• Infrastructure. As we noted in “Road to Nowhere,” our progress report and scorecard on U.S. transportation infrastructure, the United States is investing much less than it should to meet future needs. The McKinsey study suggests the shortfall is about one percentage point of GDP, or $150-180 billion annually. Making those investments, which some states and municipalities are starting to do, would be a powerful short-term stimulus and set the foundation for stronger future growth.
  • Invest in talent. Finally, as we laid out in “Remedial Education,” the recent progress report and scorecard on federal education policy, the U.S. is slipping badly in moving its young people through to college completion, particularly in the STEM fields. Reversing that trend would offer the biggest long-term payoffs of any of the Big Five game changers identified by McKinsey.

While some of these are certainly hard, they all strike me as quite do-able. And that should be cause for optimism.

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  • Posted by Alexis de Pleshcoy

    It is very difficult to post in a couple of sentences disagreements which should span hundreds of pages.
    Renewing America has in its mission a fundamental flaw: “rebuilding American economic strength”.
    The simple question is how did we get in the position to rebuild, how did we lose it in the first place?
    After Europe’s self-destruction in the Greatest War of 1914-1945, and especially after gaining the right to print gold after Bretton Woods, the fundamental question is how did we get in the position to rebuild what was so evidently ours? I did even mention the gigantic transfer of science and technology, including physical brains from Europe and all over the world, which occurred especially after 1945.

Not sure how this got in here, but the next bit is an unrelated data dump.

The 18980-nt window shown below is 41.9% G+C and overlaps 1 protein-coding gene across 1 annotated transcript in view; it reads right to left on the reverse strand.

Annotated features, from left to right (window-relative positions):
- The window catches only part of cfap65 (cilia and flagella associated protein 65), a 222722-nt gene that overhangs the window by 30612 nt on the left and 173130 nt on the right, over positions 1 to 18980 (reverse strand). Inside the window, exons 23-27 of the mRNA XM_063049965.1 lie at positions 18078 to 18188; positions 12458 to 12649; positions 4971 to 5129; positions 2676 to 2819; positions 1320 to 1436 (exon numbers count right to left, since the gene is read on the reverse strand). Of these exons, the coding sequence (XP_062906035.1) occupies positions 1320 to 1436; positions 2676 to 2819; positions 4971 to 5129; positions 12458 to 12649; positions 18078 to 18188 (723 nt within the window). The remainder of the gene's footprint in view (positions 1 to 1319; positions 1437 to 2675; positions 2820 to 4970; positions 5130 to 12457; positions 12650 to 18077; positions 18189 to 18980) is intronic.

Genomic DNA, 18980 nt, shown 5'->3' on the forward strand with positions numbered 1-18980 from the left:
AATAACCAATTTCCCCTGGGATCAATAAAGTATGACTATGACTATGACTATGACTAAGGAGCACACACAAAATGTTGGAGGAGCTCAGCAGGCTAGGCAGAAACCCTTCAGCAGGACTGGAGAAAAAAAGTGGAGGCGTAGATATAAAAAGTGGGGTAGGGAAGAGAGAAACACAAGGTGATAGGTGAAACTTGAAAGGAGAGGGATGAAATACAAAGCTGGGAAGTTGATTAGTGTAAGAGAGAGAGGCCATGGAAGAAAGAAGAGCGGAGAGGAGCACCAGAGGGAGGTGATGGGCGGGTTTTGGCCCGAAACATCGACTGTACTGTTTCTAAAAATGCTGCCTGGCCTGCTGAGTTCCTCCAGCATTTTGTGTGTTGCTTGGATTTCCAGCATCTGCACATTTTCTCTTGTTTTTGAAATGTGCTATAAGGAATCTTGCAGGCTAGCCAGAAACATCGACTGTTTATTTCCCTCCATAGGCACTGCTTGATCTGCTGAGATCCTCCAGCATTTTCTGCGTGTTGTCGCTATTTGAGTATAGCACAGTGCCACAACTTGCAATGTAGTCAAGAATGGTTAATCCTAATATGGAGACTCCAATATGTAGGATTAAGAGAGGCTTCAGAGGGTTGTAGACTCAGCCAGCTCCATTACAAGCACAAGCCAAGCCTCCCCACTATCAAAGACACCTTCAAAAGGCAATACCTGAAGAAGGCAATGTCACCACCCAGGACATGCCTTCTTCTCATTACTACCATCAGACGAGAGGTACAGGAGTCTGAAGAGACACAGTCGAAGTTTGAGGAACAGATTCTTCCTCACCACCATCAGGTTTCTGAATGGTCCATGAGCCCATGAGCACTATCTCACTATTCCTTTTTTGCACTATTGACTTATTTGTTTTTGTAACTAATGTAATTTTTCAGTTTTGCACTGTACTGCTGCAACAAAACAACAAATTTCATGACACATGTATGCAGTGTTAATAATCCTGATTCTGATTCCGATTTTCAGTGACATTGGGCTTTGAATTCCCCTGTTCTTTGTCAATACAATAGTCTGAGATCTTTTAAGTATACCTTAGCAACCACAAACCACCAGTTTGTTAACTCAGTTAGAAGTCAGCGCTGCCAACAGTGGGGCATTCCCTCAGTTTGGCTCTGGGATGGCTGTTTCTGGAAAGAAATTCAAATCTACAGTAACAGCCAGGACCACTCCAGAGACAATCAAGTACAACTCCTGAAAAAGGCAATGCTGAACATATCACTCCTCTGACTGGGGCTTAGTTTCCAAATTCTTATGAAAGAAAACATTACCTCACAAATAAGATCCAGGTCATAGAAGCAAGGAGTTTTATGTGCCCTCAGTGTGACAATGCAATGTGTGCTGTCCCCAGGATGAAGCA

Nothing symbolizes better the present state than the bankruptcy of Detroit, once one of the wealthiest cities in the world, a magnet in the 30’s, the arsenal of democracies in the 40’s.
    The “game changers” listed in the McKinsey report are not really reason for optimism.
    “Energy and shale revolution” – it is true that the technologies behind this are truly revolutionary, but it is still harvesting the natural bounties of the continent and eventually exporting them for manufactured products. Environmental impact aside (after all ours is a huge country), it is still transitional technology, if we judge in centuries.
    “Big Data” – “track outcomes in education”. It would take a book to explain what is wrong with our educational system, “for profit” being one of the more important. Tracking outcomes is infinitesimal, if at all, but it could be twisted for infinitely arguing about infinitely reforming the educational system, as always, politically motivated. “retail sales” – we have one of the worst customer service, and we look to improve productivity?
    “Infrastructure” – “States and municipalities” can find $150-$180 billion annually to re-build the crumbling roads and bridges? With rising pension and health care costs, and with the exiting level corruption, it is hard to even dream this will materialize.
    “Trade in knowledge-intensive industries” and “Invest in talent” – these are not low-hanging fruits. There is no indication that they are attainable in any way.
    It would take again a book to discuss why, but there is one fundamental one: the curse of the reserve currency. Bretton Woods made the US dollar the reserve currency, and from that day on it made it easier to make money by being a financial engineer rather that building a Large Hadron Collider.
    I could anyway comment on what the first step could be.
    Create a parallel educational system, university level, where admission is solely based on knowledge rather that the present bureaucratic system. Outsource the admission process to the organizations running the admissions for the Indian Institute of Technology (The Joint Entrance Exam) and the French “Grandes Ecoles”.